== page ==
Political Report to District Committee, 14 February 2021

There have been many grim statistics throughout the Covid pandemic but today we can celebrate a positive one: the news that the number of first vaccinations in Britain will shortly pass the 15m mark.  This is a success for public funding, organisation and accountability – not just the production of the vaccines, but the roll-out of the injections under the aegis of the NHS.  It stands in sharp contrast to the failures of the big business-run ‘Test and Trace’ system and the government’s lack of preparation for dealing with the pandemic.  Indeed, Professor Sarah Gilbert, who led the team developing the Oxford jab, is quoted in today’s Observer as saying that Britain failed to respond to warnings about potential new viruses, took too long to recognise that Covid-19 was spread through the air, and was too slow in setting up the vaccine manufacturing centre in Oxfordshire.

As a result of the latest lock-down, the number of daily new cases has fallen from a 7-day average of about 60,000 at the peak on January 9 to about 14,000 yesterday.  It is now well below the smaller November peak, although still far too high.  The average number of daily deaths has also fallen from 1240 at the January peak to 688 now; we can be thankful at that, but let us not forget that every one of the nearly 117,000 Covid deaths –the majority disabled people – is a tragedy, and could have been avoided if the government had adopted World Health Organisation guidelines of Find – Test – Trace – Isolate – Support.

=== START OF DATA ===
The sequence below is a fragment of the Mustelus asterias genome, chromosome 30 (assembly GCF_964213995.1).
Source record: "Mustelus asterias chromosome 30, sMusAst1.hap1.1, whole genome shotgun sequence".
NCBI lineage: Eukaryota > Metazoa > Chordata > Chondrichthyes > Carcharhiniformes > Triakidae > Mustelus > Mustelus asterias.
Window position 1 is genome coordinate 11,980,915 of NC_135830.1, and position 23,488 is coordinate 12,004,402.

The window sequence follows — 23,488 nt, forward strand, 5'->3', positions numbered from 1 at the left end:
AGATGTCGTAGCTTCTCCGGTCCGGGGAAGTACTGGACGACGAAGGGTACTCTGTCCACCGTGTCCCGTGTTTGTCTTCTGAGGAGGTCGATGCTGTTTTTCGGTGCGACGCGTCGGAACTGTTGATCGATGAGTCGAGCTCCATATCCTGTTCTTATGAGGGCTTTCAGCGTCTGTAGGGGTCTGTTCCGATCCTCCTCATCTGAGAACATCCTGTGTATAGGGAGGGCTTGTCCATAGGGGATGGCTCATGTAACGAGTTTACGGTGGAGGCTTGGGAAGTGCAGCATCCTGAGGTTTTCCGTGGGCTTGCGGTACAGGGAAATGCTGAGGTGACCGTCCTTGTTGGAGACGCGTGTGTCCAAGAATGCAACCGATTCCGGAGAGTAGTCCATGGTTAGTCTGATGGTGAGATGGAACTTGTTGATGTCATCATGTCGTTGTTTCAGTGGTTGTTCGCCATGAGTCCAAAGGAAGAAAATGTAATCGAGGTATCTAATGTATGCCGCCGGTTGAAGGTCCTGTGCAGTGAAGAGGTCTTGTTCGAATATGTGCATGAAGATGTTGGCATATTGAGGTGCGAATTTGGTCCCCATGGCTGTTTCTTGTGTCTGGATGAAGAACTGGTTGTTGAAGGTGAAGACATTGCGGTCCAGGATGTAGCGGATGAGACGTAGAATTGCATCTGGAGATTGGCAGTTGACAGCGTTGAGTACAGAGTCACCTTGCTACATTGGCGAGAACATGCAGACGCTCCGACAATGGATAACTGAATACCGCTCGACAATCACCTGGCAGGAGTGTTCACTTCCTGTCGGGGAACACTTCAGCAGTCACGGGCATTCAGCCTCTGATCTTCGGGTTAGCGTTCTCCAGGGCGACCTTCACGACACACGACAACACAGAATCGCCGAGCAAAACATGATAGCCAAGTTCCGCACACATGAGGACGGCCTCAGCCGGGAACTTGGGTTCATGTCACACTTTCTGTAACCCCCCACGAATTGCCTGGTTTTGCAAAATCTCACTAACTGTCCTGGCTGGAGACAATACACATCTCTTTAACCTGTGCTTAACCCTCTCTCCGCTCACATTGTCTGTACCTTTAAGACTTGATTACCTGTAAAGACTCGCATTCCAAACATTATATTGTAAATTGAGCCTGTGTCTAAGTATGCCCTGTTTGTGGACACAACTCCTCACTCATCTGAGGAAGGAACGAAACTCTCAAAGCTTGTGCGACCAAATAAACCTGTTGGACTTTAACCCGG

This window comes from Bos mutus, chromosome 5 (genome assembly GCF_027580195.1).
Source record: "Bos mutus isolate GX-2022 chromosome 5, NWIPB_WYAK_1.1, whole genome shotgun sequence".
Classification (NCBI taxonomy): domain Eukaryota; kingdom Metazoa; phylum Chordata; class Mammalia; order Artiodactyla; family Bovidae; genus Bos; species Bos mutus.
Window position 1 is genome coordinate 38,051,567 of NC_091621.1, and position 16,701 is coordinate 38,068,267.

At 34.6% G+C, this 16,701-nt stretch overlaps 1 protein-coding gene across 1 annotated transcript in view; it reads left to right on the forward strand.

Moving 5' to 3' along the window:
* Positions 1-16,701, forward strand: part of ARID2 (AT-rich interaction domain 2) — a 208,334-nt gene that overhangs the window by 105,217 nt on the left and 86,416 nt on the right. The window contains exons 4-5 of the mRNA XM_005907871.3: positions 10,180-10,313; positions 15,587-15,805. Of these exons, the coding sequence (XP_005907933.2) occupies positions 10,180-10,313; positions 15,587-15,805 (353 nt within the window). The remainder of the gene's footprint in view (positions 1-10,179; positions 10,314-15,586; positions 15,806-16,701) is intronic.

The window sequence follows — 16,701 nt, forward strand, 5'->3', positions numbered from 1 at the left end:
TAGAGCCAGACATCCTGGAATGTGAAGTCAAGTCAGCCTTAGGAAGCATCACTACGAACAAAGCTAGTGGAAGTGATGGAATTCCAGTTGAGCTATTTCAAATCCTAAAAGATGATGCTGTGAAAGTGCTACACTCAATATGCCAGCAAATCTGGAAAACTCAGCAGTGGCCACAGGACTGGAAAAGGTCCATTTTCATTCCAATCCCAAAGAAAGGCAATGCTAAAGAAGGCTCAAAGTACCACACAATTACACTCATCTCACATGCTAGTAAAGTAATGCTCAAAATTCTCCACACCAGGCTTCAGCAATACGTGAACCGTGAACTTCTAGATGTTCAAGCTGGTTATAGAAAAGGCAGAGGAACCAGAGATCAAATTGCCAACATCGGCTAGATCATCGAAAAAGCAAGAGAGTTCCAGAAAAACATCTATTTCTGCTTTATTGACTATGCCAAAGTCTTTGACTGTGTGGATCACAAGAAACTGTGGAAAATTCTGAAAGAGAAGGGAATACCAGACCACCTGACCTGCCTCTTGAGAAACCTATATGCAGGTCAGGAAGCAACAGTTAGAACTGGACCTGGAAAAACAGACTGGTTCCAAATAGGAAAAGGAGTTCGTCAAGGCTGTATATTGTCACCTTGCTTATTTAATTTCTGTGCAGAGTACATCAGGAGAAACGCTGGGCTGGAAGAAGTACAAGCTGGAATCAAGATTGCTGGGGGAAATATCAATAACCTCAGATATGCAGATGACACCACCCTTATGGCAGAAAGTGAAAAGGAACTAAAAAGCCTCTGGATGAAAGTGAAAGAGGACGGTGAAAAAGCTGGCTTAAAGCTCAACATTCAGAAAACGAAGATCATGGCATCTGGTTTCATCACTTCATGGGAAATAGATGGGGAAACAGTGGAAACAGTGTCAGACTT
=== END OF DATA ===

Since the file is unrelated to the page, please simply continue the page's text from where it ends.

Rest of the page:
Hamstrung by its adherence to capitalist market economics, the Labour opposition has been ineffectual, letting the government off the hook.  And so, despite the 117,000 deaths, the 300,000 people suffering long-Covid, the 224,000 people on hospital waiting lists of over a year, the drop in GDP of nearly 10% in 2020 and the hardship faced by the rising number of those who have lost their jobs, the government has been able to get a boost from the vaccine success.  According to an opinion poll, also in today’s Observer, the Tories have opened up a 5-point lead over Labour.  The same poll shows that 39% of people think the government is responding proportionately to the crisis, compared with 38% who think it is under-reacting; a month ago, the figures were 30% to 51%.